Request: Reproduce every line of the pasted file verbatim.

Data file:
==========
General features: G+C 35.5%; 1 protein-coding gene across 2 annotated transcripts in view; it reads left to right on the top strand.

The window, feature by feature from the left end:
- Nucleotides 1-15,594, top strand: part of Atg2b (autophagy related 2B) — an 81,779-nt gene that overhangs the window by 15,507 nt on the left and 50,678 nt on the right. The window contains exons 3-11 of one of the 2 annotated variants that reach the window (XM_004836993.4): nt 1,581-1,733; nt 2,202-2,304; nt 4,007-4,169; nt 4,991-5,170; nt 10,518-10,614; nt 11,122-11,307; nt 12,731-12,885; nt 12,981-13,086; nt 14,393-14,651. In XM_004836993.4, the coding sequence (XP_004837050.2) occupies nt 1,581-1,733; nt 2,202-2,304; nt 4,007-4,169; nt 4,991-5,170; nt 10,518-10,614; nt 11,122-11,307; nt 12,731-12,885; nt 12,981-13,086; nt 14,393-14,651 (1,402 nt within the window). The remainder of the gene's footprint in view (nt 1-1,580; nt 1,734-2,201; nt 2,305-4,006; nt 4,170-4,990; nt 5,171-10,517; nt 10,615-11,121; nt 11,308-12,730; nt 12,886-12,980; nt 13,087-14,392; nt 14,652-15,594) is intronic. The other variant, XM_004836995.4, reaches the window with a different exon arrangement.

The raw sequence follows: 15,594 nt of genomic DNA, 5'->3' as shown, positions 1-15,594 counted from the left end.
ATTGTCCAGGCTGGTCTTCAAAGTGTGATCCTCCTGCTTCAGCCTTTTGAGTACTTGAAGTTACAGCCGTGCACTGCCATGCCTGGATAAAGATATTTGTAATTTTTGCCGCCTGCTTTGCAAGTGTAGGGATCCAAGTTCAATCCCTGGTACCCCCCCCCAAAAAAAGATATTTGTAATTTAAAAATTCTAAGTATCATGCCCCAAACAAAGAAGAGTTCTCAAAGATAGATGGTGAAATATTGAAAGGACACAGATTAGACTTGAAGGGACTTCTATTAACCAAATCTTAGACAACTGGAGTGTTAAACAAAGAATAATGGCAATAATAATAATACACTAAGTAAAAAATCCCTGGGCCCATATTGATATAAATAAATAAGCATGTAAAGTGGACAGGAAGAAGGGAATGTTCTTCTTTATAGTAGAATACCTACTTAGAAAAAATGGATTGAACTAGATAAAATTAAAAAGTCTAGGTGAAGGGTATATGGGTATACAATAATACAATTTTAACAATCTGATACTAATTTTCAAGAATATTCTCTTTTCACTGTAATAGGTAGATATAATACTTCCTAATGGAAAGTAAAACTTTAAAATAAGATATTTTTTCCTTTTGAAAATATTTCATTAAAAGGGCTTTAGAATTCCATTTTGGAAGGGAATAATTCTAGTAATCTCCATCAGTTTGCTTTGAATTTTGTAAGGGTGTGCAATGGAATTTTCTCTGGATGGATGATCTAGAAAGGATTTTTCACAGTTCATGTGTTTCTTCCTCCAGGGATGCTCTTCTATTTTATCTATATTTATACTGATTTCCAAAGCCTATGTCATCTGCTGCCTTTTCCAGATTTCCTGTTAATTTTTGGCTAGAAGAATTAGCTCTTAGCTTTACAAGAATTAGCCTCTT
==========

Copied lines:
General features: G+C 35.5%; 1 protein-coding gene across 2 annotated transcripts in view; it reads left to right on the top strand.

The window, feature by feature from the left end:
- Nucleotides 1-15,594, top strand: part of Atg2b (autophagy related 2B) — an 81,779-nt gene that overhangs the window by 15,507 nt on the left and 50,678 nt on the right. The window contains exons 3-11 of one of the 2 annotated variants that reach the window (XM_004836993.4): nt 1,581-1,733; nt 2,202-2,304; nt 4,007-4,169; nt 4,991-5,170; nt 10,518-10,614; nt 11,122-11,307; nt 12,731-12,885; nt 12,981-13,086; nt 14,393-14,651. In XM_004836993.4, the coding sequence (XP_004837050.2) occupies nt 1,581-1,733; nt 2,202-2,304; nt 4,007-4,169; nt 4,991-5,170; nt 10,518-10,614; nt 11,122-11,307; nt 12,731-12,885; nt 12,981-13,086; nt 14,393-14,651 (1,402 nt within the window). The remainder of the gene's footprint in view (nt 1-1,580; nt 1,734-2,201; nt 2,305-4,006; nt 4,170-4,990; nt 5,171-10,517; nt 10,615-11,121; nt 11,308-12,730; nt 12,886-12,980; nt 13,087-14,392; nt 14,652-15,594) is intronic. The other variant, XM_004836995.4, reaches the window with a different exon arrangement.

The raw sequence follows: 15,594 nt of genomic DNA, 5'->3' as shown, positions 1-15,594 counted from the left end.
ATTGTCCAGGCTGGTCTTCAAAGTGTGATCCTCCTGCTTCAGCCTTTTGAGTACTTGAAGTTACAGCCGTGCACTGCCATGCCTGGATAAAGATATTTGTAATTTTTGCCGCCTGCTTTGCAAGTGTAGGGATCCAAGTTCAATCCCTGGTACCCCCCCCCAAAAAAAGATATTTGTAATTTAAAAATTCTAAGTATCATGCCCCAAACAAAGAAGAGTTCTCAAAGATAGATGGTGAAATATTGAAAGGACACAGATTAGACTTGAAGGGACTTCTATTAACCAAATCTTAGACAACTGGAGTGTTAAACAAAGAATAATGGCAATAATAATAATACACTAAGTAAAAAATCCCTGGGCCCATATTGATATAAATAAATAAGCATGTAAAGTGGACAGGAAGAAGGGAATGTTCTTCTTTATAGTAGAATACCTACTTAGAAAAAATGGATTGAACTAGATAAAATTAAAAAGTCTAGGTGAAGGGTATATGGGTATACAATAATACAATTTTAACAATCTGATACTAATTTTCAAGAATATTCTCTTTTCACTGTAATAGGTAGATATAATACTTCCTAATGGAAAGTAAAACTTTAAAATAAGATATTTTTTCCTTTTGAAAATATTTCATTAAAAGGGCTTTAGAATTCCATTTTGGAAGGGAATAATTCTAGTAATCTCCATCAGTTTGCTTTGAATTTTGTAAGGGTGTGCAATGGAATTTTCTCTGGATGGATGATCTAGAAAGGATTTTTCACAGTTCATGTGTTTCTTCCTCCAGGGATGCTCTTCTATTTTATCTATATTTATACTGATTTCCAAAGCCTATGTCATCTGCTGCCTTTTCCAGATTTCCTGTTAATTTTTGGCTAGAAGAATTAGCTCTTAGCTTTACAAGAATTAGCCTCTT